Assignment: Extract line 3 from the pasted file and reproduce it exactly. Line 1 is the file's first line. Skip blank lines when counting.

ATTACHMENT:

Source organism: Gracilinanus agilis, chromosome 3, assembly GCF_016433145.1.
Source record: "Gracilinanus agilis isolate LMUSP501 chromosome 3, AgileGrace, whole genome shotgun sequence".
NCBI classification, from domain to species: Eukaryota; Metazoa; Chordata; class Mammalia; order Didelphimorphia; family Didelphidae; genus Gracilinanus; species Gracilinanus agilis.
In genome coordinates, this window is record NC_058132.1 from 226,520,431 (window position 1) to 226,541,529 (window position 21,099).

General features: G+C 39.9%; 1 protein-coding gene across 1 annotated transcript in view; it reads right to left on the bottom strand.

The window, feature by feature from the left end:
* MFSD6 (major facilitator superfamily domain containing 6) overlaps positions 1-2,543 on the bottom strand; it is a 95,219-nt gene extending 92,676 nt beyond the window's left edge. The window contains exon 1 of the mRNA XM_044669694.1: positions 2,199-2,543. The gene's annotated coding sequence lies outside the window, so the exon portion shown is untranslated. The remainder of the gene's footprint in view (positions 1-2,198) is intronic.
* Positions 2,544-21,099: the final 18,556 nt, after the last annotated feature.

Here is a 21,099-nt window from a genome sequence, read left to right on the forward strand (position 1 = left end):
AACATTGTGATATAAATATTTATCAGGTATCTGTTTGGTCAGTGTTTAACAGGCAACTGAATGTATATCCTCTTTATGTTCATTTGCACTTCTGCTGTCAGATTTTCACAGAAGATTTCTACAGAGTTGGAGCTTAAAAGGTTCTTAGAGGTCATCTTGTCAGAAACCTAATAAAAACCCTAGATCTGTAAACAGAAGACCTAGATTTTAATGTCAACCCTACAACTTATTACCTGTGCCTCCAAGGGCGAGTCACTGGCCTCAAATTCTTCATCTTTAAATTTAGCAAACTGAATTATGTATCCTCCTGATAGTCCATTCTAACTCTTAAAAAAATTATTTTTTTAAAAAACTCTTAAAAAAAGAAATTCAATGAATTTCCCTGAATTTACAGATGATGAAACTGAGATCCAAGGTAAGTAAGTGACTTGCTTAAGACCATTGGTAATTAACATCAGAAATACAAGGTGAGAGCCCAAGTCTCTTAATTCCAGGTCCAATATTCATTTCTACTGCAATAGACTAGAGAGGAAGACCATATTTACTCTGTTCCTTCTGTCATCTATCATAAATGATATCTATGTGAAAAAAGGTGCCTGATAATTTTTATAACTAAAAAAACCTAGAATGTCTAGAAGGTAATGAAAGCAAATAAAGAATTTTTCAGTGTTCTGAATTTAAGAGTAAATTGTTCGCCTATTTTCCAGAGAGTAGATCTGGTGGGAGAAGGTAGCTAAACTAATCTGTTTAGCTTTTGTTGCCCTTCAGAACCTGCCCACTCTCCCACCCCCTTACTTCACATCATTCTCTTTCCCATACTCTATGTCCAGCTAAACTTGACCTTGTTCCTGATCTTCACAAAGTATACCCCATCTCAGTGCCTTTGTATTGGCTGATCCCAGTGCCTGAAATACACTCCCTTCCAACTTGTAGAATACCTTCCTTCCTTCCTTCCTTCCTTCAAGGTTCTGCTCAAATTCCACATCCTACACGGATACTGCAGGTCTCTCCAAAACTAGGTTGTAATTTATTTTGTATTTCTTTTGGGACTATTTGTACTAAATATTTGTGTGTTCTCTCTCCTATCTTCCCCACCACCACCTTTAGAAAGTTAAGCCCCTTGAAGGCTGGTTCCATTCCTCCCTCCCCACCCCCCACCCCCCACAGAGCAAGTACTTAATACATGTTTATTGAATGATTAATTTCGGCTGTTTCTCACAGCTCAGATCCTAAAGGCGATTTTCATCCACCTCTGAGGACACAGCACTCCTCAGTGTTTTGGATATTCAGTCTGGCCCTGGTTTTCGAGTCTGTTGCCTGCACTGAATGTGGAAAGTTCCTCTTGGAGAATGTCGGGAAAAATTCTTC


NCBI classification, from domain to species: Eukaryota; Metazoa; Chordata; class Mammalia; order Didelphimorphia; family Didelphidae; genus Gracilinanus; species Gracilinanus agilis.